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Structural in Biological Definition

Alpha helix

... In proteins , the α helix is a major structural motif in secondary structure . It was first ... and zinc finger motifs. This is because of the structural coincidence of the α helix diameter of 12 ... DNA . α helices are one of the basic structural elements in proteins, together with beta sheets ....

Cytoskeleton

... tridimensional structure of the cell (they are structural components of the nuclear envelope or the ... are: made of vimentins , being the common structural support of many cells. made of keratin , ... of neural cells. made of Lamin , giving structural support to the nuclear envelope. ...

Intermediate filament

... one component of the cytoskeleton - important structural components of living cells. Their size is ... and are very stable; their main function being a structural one. Different types of IFs are distinguished by ... filament. Type III IFs Desmin IFs are structural components of the sarcomeres in muscle cells. ...

Molecular biology

... and ... is predominantly three-dimensional and structural - which does not mean, however, that it is merely ... as a temporary working copy of DNA to actual structural and enzymatic functions as well as a functional and structural part of the translational apparatus; and ...

Operon

... operator , a common promoter , and one or more structural genes that are controlled as a unit to produce ... unit of transcription consisting of one or more structural genes, and two associated segments of DNA : ... site for a repressor; transcription of the structural genes takes place unless a repressor is bound to ...

Pigment

... Some biological material has so-called structural color, which is the result of selective ... usually done with multilayer structures. Unlike structural color, pigment color is the same for all viewing ... pigment. Butterfly wings typically contain structural color, although many of them contain pigment as ...

Protein

... or subunits of enzymes. Other proteins play structural or mechanical roles, such as those that form the ... the spatial relationship of the secondary structural motifs to one another Quaternary structure ... (like insulin ) rather than as an enzyme or structural element. Proteins are generally classified as ...

Signal transduction

... Signal transduction of transmembrane receptors by structural changes 3.1.3 Signal transduction of ... the hormone, the whole receptor undergoes a structural shift that affects the intracellular domain, ... Signal transduction of transmembrane receptors by structural changes Signal transduction across the plasma ...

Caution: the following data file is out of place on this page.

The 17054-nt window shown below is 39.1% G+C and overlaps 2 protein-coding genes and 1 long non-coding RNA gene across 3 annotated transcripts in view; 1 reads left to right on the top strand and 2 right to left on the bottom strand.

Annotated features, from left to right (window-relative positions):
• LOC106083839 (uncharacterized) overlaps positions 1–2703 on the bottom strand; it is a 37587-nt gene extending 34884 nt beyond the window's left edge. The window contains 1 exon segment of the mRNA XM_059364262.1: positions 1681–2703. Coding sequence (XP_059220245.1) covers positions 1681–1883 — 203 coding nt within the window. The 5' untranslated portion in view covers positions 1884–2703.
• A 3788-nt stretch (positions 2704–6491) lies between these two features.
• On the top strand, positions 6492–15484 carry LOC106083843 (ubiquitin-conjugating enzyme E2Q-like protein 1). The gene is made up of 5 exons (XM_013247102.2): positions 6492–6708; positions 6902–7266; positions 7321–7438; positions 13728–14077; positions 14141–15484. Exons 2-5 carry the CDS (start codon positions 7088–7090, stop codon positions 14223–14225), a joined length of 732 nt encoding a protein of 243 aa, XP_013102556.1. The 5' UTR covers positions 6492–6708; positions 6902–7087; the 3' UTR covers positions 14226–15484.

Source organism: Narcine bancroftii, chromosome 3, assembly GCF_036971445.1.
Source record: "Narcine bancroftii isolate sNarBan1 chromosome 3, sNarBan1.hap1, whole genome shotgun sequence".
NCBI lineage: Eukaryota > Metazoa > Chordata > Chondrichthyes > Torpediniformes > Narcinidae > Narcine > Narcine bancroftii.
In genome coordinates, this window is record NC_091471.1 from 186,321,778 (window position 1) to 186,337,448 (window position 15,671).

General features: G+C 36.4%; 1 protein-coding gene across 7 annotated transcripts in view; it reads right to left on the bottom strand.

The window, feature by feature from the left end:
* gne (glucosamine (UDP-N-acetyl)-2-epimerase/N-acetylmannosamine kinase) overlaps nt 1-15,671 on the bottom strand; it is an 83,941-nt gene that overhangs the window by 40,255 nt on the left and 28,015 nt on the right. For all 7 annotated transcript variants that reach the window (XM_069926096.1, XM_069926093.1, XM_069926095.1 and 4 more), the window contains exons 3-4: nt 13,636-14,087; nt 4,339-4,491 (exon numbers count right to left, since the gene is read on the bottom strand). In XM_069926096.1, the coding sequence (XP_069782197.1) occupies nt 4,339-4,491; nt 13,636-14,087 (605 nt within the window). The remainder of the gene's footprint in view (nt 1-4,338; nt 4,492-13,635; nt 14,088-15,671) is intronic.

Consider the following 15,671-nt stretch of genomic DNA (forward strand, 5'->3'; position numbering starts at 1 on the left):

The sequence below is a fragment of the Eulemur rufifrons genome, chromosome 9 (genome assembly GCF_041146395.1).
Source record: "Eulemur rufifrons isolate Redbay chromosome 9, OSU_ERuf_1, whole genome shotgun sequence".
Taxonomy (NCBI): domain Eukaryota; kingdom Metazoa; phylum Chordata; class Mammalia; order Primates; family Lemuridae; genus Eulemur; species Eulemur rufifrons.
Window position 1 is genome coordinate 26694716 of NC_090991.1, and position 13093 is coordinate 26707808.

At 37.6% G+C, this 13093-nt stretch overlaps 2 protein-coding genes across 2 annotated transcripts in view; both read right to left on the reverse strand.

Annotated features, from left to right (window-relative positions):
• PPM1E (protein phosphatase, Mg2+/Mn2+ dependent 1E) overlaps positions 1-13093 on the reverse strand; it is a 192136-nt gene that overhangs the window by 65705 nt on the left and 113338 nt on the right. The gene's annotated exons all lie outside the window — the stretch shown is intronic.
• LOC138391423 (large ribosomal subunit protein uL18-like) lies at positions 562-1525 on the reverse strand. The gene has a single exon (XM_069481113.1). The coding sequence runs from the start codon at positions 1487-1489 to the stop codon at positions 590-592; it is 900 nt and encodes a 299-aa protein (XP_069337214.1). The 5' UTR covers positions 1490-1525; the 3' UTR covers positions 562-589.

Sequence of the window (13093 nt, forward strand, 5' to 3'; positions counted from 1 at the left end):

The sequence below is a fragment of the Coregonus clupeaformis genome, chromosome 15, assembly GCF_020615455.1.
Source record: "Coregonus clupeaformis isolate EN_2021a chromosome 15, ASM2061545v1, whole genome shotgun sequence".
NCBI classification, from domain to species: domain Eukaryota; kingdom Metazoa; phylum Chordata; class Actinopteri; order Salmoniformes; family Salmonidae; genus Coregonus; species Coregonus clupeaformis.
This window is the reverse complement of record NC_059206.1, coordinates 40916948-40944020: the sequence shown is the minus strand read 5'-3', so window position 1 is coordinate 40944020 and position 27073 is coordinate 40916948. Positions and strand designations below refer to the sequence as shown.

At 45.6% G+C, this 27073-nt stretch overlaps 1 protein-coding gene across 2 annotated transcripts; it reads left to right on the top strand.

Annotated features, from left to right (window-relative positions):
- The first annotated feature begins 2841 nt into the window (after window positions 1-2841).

Structural biology

... structural biology is the study of the architecture and ... advanced light microscopes . The methods that structural biologists use to determine their structures ... e.g. protein folding ). A third approach that structural biologists take to understanding structure is ...

Apoptosis

... proteases called caspases , which carry out the cleaving of both structural and functional elements of the cell, resulting in the previously described ... that results from acute tissue injury [16] . They also noted that the structural changes characteristic of apoptosis (see the section on Morphology, above) ...

Bioinformatics

... function is unknown, one could infer that B may share A's function. In the structural branch of bioinformatics homology is used to determine which parts of the ... threading and de novo (from scratch) physics-based modeling. See also structural motif . Modeling biological systems Main article: Systems ...

Bioinformatics

... function is unknown, one could infer that B may share A's function. In the structural branch of bioinformatics homology is used to determine which parts of the ... threading and de novo (from scratch) physics-based modeling. See also structural motif . Modeling biological systems Main article: Systems ...

Kidney

... 1 Basic anatomy 1.1 Location 1.2 structural details 1.3 Organization 1.4 Homeostatic function of the kidney ... fat) which help to cushion it. Section of a kidney structural details In a normal human adult, each kidney is about 11 cm long and ...

Leaf

... the leaf axil . Not every species produces leaves with all of these structural parts. In some species, paired stipules are not obvious or are absent ... parenchyma tissue (= ground tissue), called pith , with usually some structural collenchyma tissue present. Leaf types, arrangements, and forms ...

Lipase

... H. van Tilbeurgh, A. Roussel, C. Cambillau, and R. Verger. 1998. structural basis for the substrate selectivity of pancreatic lipases and some related ... Acids 69:87-97. Egmond, M. R., and C. J. van Bemmel. 1997. Impact of structural Information on Understanding of Lipolytic Function, p. 119-129, Methods ...

Polysaccharide

... include storage polysaccharides such as starch and glycogen and structural polysaccharides such as cellulose . Contents ... metabolized with a savings of one ATP molecule. Cellulose The structural components of plants are formed primarily from cellulose . Wood is ...

Prion

... in the amino acid sequence of prion-forming regions lead to distinct structural features on the surface of prion fibers. As a result, only free protein ... proteins of yeast in their amino acid sequence. Nonetheless, the basic structural features (formation of amyloid fibers and a highly specific barrier to ...

Secondary structure

... to them receiving a Nobel Prize in Chemistry . In biochemistry and structural biology , the secondary structure of a protein includes alpha helices ... structure — quaternary structure — translation — structural motif Alignment Both protein and RNA secondary structures can ...

Tertiary structure

... NMR . The study of protein tertiary structure is known as structural biology . See also: primary structure -- secondary structure -- quaternary structure -- structural biology ...

Activation energy

... The Transition State is the point at which the original bonds have been stretched as far as they can without breaking (this is illustrated by the structural diagram below the graph.) The energy required to reach the transition state is equal to the activation energy of the reaction. At low ...